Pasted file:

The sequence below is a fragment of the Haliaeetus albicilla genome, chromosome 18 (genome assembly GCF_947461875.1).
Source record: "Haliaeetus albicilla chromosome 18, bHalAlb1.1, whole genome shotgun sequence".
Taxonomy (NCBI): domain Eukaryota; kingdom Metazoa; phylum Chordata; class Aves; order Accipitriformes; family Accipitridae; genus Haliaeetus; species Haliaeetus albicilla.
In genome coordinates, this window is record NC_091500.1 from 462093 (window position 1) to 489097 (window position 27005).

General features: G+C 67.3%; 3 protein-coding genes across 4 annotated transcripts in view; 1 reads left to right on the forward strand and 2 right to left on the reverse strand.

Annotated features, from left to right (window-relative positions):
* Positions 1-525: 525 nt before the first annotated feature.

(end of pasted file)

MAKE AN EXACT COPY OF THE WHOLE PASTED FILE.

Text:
The sequence below is a fragment of the Haliaeetus albicilla genome, chromosome 18 (genome assembly GCF_947461875.1).
Source record: "Haliaeetus albicilla chromosome 18, bHalAlb1.1, whole genome shotgun sequence".
Taxonomy (NCBI): domain Eukaryota; kingdom Metazoa; phylum Chordata; class Aves; order Accipitriformes; family Accipitridae; genus Haliaeetus; species Haliaeetus albicilla.
In genome coordinates, this window is record NC_091500.1 from 462093 (window position 1) to 489097 (window position 27005).

General features: G+C 67.3%; 3 protein-coding genes across 4 annotated transcripts in view; 1 reads left to right on the forward strand and 2 right to left on the reverse strand.

Annotated features, from left to right (window-relative positions):
* Positions 1-525: 525 nt before the first annotated feature.